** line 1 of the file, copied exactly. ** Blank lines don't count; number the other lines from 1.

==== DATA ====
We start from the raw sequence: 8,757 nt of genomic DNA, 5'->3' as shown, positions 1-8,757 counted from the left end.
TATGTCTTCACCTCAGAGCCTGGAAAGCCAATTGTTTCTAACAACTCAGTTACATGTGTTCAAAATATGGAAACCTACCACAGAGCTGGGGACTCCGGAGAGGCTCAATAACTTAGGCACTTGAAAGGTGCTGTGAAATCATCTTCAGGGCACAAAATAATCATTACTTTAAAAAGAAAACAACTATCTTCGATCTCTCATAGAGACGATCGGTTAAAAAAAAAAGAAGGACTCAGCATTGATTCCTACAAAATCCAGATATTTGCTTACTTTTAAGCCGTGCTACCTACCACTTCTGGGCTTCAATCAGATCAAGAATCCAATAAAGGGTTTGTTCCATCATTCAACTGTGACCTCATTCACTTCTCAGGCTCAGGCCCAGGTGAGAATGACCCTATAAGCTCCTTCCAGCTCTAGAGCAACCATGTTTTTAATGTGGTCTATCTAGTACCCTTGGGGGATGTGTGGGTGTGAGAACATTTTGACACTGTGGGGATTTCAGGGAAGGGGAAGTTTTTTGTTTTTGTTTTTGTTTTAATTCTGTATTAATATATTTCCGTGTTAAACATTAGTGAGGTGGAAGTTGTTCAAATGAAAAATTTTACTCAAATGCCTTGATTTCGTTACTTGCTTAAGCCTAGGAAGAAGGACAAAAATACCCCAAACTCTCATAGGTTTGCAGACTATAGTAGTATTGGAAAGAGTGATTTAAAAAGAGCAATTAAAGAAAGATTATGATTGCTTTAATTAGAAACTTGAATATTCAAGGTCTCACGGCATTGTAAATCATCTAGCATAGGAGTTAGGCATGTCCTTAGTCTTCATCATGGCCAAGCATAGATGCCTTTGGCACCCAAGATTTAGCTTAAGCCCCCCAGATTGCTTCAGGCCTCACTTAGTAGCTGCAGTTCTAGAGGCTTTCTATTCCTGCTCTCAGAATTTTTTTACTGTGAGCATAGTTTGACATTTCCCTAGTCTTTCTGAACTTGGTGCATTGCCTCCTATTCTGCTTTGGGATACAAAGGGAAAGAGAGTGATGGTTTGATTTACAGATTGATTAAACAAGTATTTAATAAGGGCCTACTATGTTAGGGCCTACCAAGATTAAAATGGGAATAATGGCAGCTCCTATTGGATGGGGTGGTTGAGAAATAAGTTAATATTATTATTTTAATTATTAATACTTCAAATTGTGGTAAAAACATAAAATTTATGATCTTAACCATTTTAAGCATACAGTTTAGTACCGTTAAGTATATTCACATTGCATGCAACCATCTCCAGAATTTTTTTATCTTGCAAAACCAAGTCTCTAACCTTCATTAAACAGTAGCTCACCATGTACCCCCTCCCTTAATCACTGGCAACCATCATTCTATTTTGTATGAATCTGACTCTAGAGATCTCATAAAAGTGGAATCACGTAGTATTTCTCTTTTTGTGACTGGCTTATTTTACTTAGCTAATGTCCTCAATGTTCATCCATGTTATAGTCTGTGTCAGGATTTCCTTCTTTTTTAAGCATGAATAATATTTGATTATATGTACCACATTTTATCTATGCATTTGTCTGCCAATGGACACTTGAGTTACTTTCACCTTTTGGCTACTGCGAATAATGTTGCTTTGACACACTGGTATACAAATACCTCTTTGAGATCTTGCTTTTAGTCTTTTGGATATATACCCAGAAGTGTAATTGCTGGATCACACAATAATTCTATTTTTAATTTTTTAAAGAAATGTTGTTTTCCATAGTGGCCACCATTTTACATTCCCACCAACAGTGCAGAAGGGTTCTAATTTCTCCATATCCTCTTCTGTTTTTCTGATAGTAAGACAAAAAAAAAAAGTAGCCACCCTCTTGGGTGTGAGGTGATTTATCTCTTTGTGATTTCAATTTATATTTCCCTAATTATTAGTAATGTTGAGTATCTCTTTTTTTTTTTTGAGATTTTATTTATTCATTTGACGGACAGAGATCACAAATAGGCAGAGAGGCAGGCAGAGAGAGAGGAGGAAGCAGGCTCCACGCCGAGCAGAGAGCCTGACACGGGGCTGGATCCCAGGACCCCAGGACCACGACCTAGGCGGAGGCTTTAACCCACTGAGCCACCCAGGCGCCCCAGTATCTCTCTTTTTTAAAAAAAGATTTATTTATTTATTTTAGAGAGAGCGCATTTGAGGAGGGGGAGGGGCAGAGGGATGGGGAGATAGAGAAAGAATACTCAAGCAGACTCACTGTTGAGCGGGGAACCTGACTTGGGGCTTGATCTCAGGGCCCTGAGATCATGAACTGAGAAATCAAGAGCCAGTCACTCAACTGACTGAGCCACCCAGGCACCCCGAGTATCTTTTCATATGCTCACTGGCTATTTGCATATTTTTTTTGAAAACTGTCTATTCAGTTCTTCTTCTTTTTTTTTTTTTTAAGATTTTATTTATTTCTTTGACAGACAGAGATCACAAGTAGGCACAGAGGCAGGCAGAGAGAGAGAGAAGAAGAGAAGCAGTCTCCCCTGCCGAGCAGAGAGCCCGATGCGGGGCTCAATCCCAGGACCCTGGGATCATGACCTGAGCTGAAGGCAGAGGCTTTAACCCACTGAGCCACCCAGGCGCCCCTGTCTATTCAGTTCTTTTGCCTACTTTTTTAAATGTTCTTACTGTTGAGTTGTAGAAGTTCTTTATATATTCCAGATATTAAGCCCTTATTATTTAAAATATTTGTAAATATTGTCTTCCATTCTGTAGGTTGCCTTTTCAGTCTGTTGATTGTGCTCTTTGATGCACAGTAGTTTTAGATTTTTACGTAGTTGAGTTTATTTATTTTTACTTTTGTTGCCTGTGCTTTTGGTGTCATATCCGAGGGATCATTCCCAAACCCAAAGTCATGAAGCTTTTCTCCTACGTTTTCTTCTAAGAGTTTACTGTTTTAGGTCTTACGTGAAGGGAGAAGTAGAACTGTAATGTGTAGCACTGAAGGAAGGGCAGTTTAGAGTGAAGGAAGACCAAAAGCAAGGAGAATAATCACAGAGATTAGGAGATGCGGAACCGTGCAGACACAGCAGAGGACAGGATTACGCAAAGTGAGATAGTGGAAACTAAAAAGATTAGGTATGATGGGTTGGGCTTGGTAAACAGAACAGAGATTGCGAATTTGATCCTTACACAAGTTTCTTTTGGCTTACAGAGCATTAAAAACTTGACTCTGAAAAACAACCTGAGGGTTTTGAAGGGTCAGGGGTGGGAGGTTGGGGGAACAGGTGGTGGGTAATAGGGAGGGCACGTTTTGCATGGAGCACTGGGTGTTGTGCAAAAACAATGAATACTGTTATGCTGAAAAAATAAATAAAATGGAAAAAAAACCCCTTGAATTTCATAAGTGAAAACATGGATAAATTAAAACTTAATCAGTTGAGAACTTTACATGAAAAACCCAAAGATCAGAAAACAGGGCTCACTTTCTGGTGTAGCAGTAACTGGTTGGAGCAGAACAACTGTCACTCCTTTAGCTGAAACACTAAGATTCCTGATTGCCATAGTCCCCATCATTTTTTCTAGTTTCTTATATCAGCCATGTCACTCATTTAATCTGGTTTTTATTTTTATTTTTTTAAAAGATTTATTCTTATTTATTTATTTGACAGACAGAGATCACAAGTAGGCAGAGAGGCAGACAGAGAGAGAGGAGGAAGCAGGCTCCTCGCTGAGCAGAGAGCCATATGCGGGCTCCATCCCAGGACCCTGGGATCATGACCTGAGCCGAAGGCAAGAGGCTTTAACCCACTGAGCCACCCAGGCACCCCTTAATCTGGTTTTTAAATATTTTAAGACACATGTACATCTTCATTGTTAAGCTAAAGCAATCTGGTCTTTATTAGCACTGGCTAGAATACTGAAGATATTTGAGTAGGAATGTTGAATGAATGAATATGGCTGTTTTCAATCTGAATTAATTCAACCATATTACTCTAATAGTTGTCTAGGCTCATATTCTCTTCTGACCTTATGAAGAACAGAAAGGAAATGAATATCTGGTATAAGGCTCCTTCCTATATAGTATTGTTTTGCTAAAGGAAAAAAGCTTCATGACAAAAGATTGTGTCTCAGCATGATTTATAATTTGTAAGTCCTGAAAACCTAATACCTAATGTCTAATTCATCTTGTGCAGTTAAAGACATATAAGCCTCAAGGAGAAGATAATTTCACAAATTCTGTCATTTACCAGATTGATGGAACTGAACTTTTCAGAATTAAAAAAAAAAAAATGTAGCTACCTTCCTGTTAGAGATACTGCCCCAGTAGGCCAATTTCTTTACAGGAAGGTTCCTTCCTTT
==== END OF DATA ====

We start from the raw sequence: 8,757 nt of genomic DNA, 5'->3' as shown, positions 1-8,757 counted from the left end.